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The Glenville Democrat
Glenville, West Virginia
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November 20, 2003     The Glenville Democrat
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November 20, 2003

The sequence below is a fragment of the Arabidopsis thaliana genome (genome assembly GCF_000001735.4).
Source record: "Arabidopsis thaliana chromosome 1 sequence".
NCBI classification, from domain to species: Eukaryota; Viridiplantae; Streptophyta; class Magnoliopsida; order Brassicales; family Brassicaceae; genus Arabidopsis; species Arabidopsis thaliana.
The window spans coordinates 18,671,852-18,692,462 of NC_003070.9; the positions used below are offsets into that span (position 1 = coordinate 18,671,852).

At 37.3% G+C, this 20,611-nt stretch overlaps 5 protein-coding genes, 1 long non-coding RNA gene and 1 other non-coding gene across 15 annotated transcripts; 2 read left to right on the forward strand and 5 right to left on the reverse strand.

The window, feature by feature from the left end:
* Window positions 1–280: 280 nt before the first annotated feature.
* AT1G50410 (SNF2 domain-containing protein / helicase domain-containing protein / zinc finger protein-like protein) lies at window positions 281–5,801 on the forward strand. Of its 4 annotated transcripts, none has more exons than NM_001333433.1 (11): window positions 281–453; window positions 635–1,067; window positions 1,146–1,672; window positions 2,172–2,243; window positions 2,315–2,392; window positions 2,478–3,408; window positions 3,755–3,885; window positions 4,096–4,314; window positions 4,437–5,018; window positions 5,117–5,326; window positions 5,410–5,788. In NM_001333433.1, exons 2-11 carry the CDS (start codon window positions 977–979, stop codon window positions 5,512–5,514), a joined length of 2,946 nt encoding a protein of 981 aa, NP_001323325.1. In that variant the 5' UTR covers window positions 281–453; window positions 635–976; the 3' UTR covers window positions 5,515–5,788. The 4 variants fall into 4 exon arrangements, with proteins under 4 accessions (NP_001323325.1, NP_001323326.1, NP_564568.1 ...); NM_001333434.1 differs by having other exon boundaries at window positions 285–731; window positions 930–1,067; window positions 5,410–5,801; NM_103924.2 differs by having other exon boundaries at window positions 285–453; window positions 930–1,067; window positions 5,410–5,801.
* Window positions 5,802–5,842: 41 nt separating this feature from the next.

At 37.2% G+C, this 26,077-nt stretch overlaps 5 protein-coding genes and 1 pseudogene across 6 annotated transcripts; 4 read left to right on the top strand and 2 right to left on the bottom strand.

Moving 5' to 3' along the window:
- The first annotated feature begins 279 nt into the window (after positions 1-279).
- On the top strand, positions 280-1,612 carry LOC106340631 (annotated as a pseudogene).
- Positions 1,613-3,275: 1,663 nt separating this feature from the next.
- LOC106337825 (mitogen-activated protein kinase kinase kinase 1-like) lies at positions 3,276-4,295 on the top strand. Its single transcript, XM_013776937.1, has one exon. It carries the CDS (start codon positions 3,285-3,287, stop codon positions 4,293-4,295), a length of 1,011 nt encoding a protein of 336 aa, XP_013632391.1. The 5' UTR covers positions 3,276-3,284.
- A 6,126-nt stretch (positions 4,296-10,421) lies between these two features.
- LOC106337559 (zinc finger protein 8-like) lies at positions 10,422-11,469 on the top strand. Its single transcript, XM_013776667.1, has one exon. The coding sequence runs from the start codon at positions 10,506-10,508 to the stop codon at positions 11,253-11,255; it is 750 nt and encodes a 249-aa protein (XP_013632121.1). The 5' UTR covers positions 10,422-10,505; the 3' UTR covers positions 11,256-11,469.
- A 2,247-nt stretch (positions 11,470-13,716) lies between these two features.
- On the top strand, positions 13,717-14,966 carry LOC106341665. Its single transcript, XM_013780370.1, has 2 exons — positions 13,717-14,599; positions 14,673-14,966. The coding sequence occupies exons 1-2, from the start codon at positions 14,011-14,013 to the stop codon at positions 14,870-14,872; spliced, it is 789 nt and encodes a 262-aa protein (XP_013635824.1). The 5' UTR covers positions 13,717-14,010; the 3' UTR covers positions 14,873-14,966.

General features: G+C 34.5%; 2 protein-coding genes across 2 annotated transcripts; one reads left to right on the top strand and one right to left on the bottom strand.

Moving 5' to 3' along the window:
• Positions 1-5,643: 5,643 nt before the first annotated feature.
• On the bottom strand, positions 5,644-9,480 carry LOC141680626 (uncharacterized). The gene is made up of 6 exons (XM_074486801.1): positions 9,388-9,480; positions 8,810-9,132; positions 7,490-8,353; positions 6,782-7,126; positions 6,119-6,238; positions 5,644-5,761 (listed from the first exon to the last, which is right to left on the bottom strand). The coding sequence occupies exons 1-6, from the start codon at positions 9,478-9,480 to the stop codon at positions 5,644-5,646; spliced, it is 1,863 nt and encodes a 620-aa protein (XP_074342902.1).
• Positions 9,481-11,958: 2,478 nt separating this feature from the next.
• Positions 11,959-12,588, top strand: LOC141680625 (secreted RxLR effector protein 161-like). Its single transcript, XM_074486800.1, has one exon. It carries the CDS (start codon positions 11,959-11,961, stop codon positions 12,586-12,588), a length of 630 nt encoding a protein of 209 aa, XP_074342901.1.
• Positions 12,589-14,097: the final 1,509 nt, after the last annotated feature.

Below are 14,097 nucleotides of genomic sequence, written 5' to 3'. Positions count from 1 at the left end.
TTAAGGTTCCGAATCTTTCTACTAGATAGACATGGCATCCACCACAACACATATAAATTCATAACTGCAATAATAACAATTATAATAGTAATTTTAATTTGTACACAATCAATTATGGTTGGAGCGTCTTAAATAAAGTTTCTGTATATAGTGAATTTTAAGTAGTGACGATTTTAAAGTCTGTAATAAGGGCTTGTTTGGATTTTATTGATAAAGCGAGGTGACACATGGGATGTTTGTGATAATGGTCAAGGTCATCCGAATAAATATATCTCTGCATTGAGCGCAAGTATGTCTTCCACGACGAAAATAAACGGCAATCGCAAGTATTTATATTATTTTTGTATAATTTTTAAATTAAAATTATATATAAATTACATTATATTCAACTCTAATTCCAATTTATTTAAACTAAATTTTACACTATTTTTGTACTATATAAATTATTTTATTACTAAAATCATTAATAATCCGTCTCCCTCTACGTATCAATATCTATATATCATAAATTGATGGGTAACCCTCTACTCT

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Thursday, November 20, O to Gilmer's the girls at Gilmer t t want to be up- he boys. ,t, upon the heels of the GCHS 42 I-IP~ Team s winning of the Class A 38 ~n.ship and ~,nthony Reale's t, 40~J titlist status in all three classes, E~'0~ Trtan Girls Volleyball team shot ~bo.ff of lightning through Class A ~ks across the state by becom- ~:~ in the state themselves. i.~Saturday, Coach John Nicolais's 5!6;i~ns brought home the State V,51~ship Trophy by besting two )r'n ~q'tuted opponents. commend Coach and Asst. Coach Mickey Metz, the team's members: Cristin Williams, Shannon Szabo, C, amai Roberson, Emma Smith, Crystal Metz, , Andrea Starcher, An- and Amber Lowther. compiled a 45-7 season's to the State Champion- ~, they played with a lot of talent ~PrOviding the competffive edge I_"~'u Super, rty for them, espe- /P,.,Season s end. ~i~.s, Gitmer County Volleyball Team /for rr~ng us Proud) ,~ was area's World War II veterans gratifying success. s commented to me, everyone wait for 60 years to do question, showing that we keep more in tune with the wOmen who have guarded and/or lXeserve our freedoms over the m this current generation, owe ." State College's and its WW II Veterans' are right in line with place in the Heflin Student Union by GSCs Ararnark. the colorful the official public kick-off of World War II Oral History girl's volleyball team & Corcoran | ]]]lJ Column flllll initiative. Dr. Michael Gherke, a history teacher and project coordinator, is the dynamic force behind this effort. And, his students are no slouches, either, having already begun to record the biographical sketches and memories of several area WW II veterans. For example, Jim Bettis, a history major, has interviewed one veteran of the second Great War three times. So, he's collected much good informa- tion that can be preserved for posterity as a part of the larger historic preservation project un- der a grant from the Vandalia Heritage Foun- dation of U. S. Congressman Alan Mollohan. Many WW II veterans, being humble people by disposition, don't want to relate their trium- phal moments of that war to anyone. That's understandable, but of no help to either future historians or their descendants. What the Oral History Project does is to make certain that each of these veterans ---- whether they con- sider their military service important or not -- is accurately written down, stored and made available as time goes on to those people in future generations who are interested in him or her. As a result, a veteran, or his thoughts, can live forever via this project. I know that having NOT heard the stories of my now deceased brother who fought in W'W IL I've been denied a crucial source of family history that pertmps would have been impor- tam to me and my children. Charles, my oldest brother, was a navigator on one of the B-29 bombers that pounded Germany during the war. In those early years of dangerous night- time navigation, I'm certain that it took a lot of courage to step into one of those planes, to take off, and not to know if you'd ever return the next morning. In fact, he suffered with night- mares for the rest of his life because of those GSC WW II project wartime experiences. As a result, by participating in the GSC project, he may have gained some mental relief from his troubling thoughts. It's good to get certain things off your chest! War affects different people in different ways, and while ] always admired and respected my oldest brother, I didn't understand him, If a sympa- thetic third party, like a GSC student, had interviewed him, that may have just been the right therapy to ease his memories, anguish and fears. So, for all of you veterans, you may find out that these upcoming interviews are not only instructive to the interviewer but also thera- peutic to those of you who choose to be interviewed. If you served in World War II and haven't been contacted yet, please call Dr. Gherke at his GSC office at 304-462-7361, Ext. 7272. If he is not there, please leave a message -- he'll return your call ASAP. Finally, remember that you are invited to view the growing World War II display at the Robert F. Kidd College Library on the GSC campus. It has a lot of nifty memorabilia dealing with the war. Mr. Reale gets honor Philip A. Reale, a Glenville attorney and Gilmer County civic, economic and youth leader, was recently selected as the "2003 Gilmer County Democrat of the Year." The local Democratic Executive Commit- tee and Democratic Women's Club chose Mr. Reade for his past and current achievements in advancing the Democratic Party and its candi- dates. Currently, he's been working to get the Democratic legislators re-eleO.ed as their cam- paign chair. In past years, he's served the state's Denm- crats in a variety of posts, notably being Cal- houn County's Prosecuting Attorney from 1979-1981, Governor Gaston Cape~on's Chief of Staff from 1988-90, and his Campaign for Re-election Manager in 1992. For his "Gilmer County Democrat of the Year" recognition, he was honored on Oct. 19 at a Gilmer County Democratic BBQ at the Recreation Center and, again, on Nov. 8, at the annual Jefferson-Jackson Day Dinner at Continued on Page 5 of an oldtimer --- 1 i !t ill Formality or respect 'MissMary.'Ineverheardanyofthemusefirst is unbecoming for me to tell people he is a names! To understand 'Miss Mary', one needs doctor." (Ph.D. not M.D.) ImmyCartermadeabasicchangeto know that the eldest unmamed girl in a Classes were still formalat GlenyillStale which surely has had family would have heard the more formal when l entered as a freshman in193g, lkm)w ramifications. I am thinking about name. My Aunt Ivy, who taught at ~ college my new fellow students only as 'Miss Hardin', here, was 'Miss Myers.' When her sisters vis- "Mr. Ward', etc. In class I was "Miss Myers' he told us. ited, they were 'Miss Emma', 'Miss Rachel', (not Miss Frances), even with ins~ I called 'Olive' until and 'Miss Mabel.' had known since I was seven years old, i.e. hip in the 1980s and hospital All this continued in rural Virginia long Mr. Wagner, Miss Brand and Mr. Hickman. her by her first name. Dadenough that it affected me as a second daugh- What does all this have to do with respect? from the time I can re- ter. Dad called me 'Fancie' and the farm help Familiarity breeds contempt! (When Mark there was an exception when called me "Miss Fancie' even when I was a Twain wrote it in 1935, he added "and chil- visited; they had known her teenager. (I hated it!) . dren') I don't need to belabor the fact that were college students and Dad was 'Dr. Myers' to the general public, respect for authority has disintegrated into a be Dad's wife! but Mother always referred to him as '~L sorry state. The names we use are evidence friends for her last 50 or so Myers.' When I asked her about it, she said "It and, I believe, part of the cause. 'Mrs. Woods', "Mrs. Guild', and am: m m: : i Ju , 8 ne Mollohan Bell s generosgty to the Gdmer County Ambulance g AuChority needs a public explanation aml comme"ndoIion twriting this letter to let the citizens of explained as a past member of a small town future and entered this in her Last Will and ~W~TenttY know that June Mollohan Volunteer Fire Department, one major way Testarnetit. we got funds to help in purchasing equipment So I take great pride and commend June I'~S.,. ted August 29 2"o02 in her Last and helping tbe community, wasmnningbingo Mollahan Bell for donating this to a very il~l"~.~ * estarnent, left $76,546.~17 and stipu- ~',~ ice so it could be applied we would have only had people like June to In ending, I find it very odd nothing has ~t~the~,Purcb-ase and/or maintenance of help our efforts how much easier and appreci- been communiicated by this Ambulance ! s=- it would have us to achio.e S =ce to of ilmer Count. of Ii~e~ 7tt~o~ yUlisyearacheck wasdonated goals much sooner, this good deed and felt it was time to share ~~, aaaounL June had been one to help family or friends, this with you.Thank you, were over,f-,msto.es|have .tol,lsoonAp.l . ~why was it left to us? I 1998, June must have found a way to leave Danny M. Sherwood, Jr. funds that would help many people in the Pa/ner~/e, Oh/o I Mountaineer Food B FA~20Q2 stand the cabinets and Virginia counties. ~ help our empty refrigerator-s. programs , we witnessed thousands of Try to imagine your neighbor, your neighbor's friends and neighbors fill the gap when their ~eF'~'~.,,~ being deployed to the children or even a family member who comes pockets are empty. From 2000-2002, ~o~ t m_s deployment was executed to your church having been hungry the night Moutaineer Food Bank distributed 15.5 mil- ~'ur~ettort to end the reign of terror before. Thinkofthe children whose only good, lion pounds of product to agencies, feeding ~-w~., our fellow human beings. As nutritious meals are served in the school caf- programs, soup kitchens, etc. ,~ sepmmed, day-to-day concernseteria. Are they getting proper nutrition dtu'ing To become part of this effort, simply "~ uoctor i ~!ltsT e,_ aPPo ntments, dentist appoint, the summer months? a check payable to "Mountaineer Food Bank ~,~,.~-, seemed unimportant. Our fami- This letter gives the readers of our newspa- arid mail it in to the below address. Remem- ~'~er:Tnmre.. precious to us than before, pers the opportunity to be a Mountaineer Food ber:Everydollaryoudona-tegenerates$14.64 -, n sptte of the shift in our focus, BankCaring Donorandtohepartofthefuture worth of product to be distributed to hungry ~%~ go i,g ,o bed h,n~-m as ~y ~e the inception of Operation lraq~ efforts to feed hungry West Virginians. West Virignians. Watch your mail for your Mountaineer Food Bank was established in Caring Donor card. Your donation is tax de- E cost of living is rising, and many in- 1981 and has provided food for thousands of ductible. Ha t~een~,eFcoOcrod budgets are being stretched hungry West Virginians. Mountaineer Food Car/a Narde Bank receives donations of food from whole- Executive Direaor Illmt. ,.costs ofmedicine, etc. Hungry salers, grocers, manufacturers and corpora- Mountaineer Food Bank J-~s'~to';e~neverycommunity, and it is hard dons within West Virginia and across the 180 Ent~tptis, Dri,, -- ,oe now difficult life is for ie w a peop L'~i~r~ bout Where the next meal will United States. As part of America's Second Gassaway, WV 26624 Harvest, Mountaineer Food Bank uses dona- ..... ~Y children don't under- Letters Continued on Page 5 tions to supply feeding programs in 48 West ,,,.,. ,,, ,, Our 'Letters to the Editor' Policy more letters to the editor. Feel free to send them in to us. letter via snail mail. Deadlines for letters are Mondays at 10 a.m. for that our policy on the letters, week's paper. After 10 &m., they can be accepted for that week as have long been the sounding boards for political, per- advertisemems, However, it would appear for free in a future edition. Patriotic views and this paper is no exception: Also, for writers who consistem..ly send in Letters wee& ~ week, the~ plea_se keep in mind our Editorial Policy: we messages are constantly evaluated as to content and to purpose, so they may on a space available basis only and they wile be subject to be considered as anadvertisement, especially ifUmy are weekly, lengthy, and content relative to libel, good taste and timeliness, repetitious of previous letters. Nevertheless, you will be contacted iftl~ latter "-sPaced )~s~ly one to one-and-a-half standard typmg pages, is the case arm will be charged only our regular advertising rate. i ...." ' ' t~elston of the Senior Editor will be final. L,.tters must be For more information, contact either Dave Corcor~ah Sr. or Jodi at 36.d62_ "" muer robe - . . Pubhshed- e-marled letters must include a phone number 7309. YOur identity can be verified, but you may still be required to sign the ~o,- -- Last Issue Before Election: News, Letters, & Ads - g-standing policy of this newspaper has always been that if, in the issue before an election, one candidate or citizen makes allegations about another that the other party be given the right of rebuttal. Readers of this newspaper know that we editors have had this policy in effect for the order to make certain that the journalistic and ethical principles of fairness and equality be assured on these pages relative to both the news side. .2 With the start of the gun Deer Season next week, many hunters will be converging on Gilmer County. You're all welcome! And, for many of you out-of-county and out-of-state folks, the gun season coincides with your family's Thanksgiving Holiday here in your native Gilmer County and the surrounding area. Thus, this hunting season means even more to you. Be assured that we editors wish you every happiness during your family's reunion for Thanksgiving. In addition, for those of you who don't have family here, you're welcome, too. Be assured that our local businesses, many of which are found advertising in this issue of the newspaper, are ready and willing to help you in any way they can. Our business men and women know that you've been looking forward to this hunting season, and want it to be pulled off smoothly. It's been my experience while living in Glenville that our area's business people are very knowledgeable and for the stores, that they stock up the right supplies for the hunting season. So, if you run short of anything, just consult the advertisements on these pages in order to find what you need. For you strangers to Gilmer County, don't forget that a good place to meet new, friendly people and to get some hunting advice to boot is at the popular, annual Thanksgiving & Deer Hunter's Dinner from 5:00-to-7:00 p.m. on this Sun., Nov. 23 at the Cedarville Firehouse. The leadership of the sponsoring Cedarville Community n, ssociation put together a fabulous, low-cost meal at this time of the year because they know that many of you are far from your homes and may miss your family's Thanksgiving Dinner. Hence, they want to provide a family and small town atmo- sphere for you to enjoy in a "home away from home." Finally, we wish you a very successful hunt, but, at the same time, we ask you to be mindful, respectful and careful of other people's property, particularly on the farms where you hunt. All farmers have to work hard to make ends meet, so if they lose a few cows or have fences damaged during each hunting season, their year's profits may be spoiled. This is bad for farming, but, moreso, bad for hunting. Nevertheless, best of luck and have your best hunting season ever! DHC, Sr., Publisher-Editor Community Resources, Inc. needs at Thanksgiving and Christmas Every year at this holiday season, Community Resources, Inc. (CRI), needs donations of food, money, and toys. Located on South Lewis Street just a short distance across the bridge in downtown Glenville, CRI is our Giimer County social service agency, making a big difference in the lives of those who really need the help. CRI's food pantry, thrift shop and, most recently, "13any L.toset are available to anyone whois truly in financially-bad straits. At the current time, however, the food pantry is rather bare --- of food. Gifts from the general public of non-perishable foods or money to purchase them are, therefore, very badly needed. Just this past Sunday, an unemployed man told this editor that he had run out of food and that CRI made the difference of whether or not he'd eat on some days. So, CRI does do a lot of good work. In addition to the food pantry, the CRI Building, also, houses the new Gilmer County "Baby Closet." Established and operated by the new Americorps workers, Sandra Harding and Sandra Hess, the closet is asking people to donate new, or gently used, baby blankets, infant clothing, toys, combs, brushes, diapers, pacifiers, lotions, powders, or any other newborn help item to this closet. Baskets for new mothers are then made up, thereby cheering them up at this important time in their lives. If a business or individual can afford to donate a larger present, such as baby furniture, car seats, changing tables, or bassinets, that would be fantastic, too. But, remember that, unlike CI~3, Americorps can't accept cash contributions, only donated Baby Closet items. The CRI office is open from 8 a.m.-4 p.m., Mon.-Fri. Or, for further information, call 304-462-8698. Your help, too, can make a difference! DHC, Sr. eee DEAD and MOUNTED: THE DNR OFRCE - EDGE OFTHE DNR OFFICE, GILMER COUNTY & DEER HUNTERS -- One of the most anticipated events of the fall and winter is Deer Hunting Season which will be starting next week for gun hunters. Bow season is currently in progress. As a result, excitement is in the air -- a condition that sparked the thought that led to the above "cow-toon." George Harper, our newspaper's award-winning cartoonist and a retired Glenville State College art professor, likes to put "the conversations" of a lot of cows in his cartoons; hence, they're more aptly called, "cow-toons." In this current cartoon, he, likewise, makes his point using the cows. One other point that should also be considered is that dudng deer season, a number of farm animals, like these Harper cows themselves, are sometimes mistaken for being deer, and are shot by hunters. As a result, our Gilmer County farmers ask not only that you request permission to hunt on their property but also that you be respectful and careful not to injure any of their cows. goats, chickens, any other farm animal or property, For you experiencedand annual hunters coming to Gilmer County, that's no problem. But, for first-timers, use extreme caution when hunting in our area's hills and fields! Then, you'll never lose your welcome. Thank youl DHC, St. J ), iii r IH r P.O. Box 458; 105 N. St., G illl, WV i I FAX 304"462"7300 " E-MAIL-- VISA l Mmlt~rd are now ....... I I I I II II II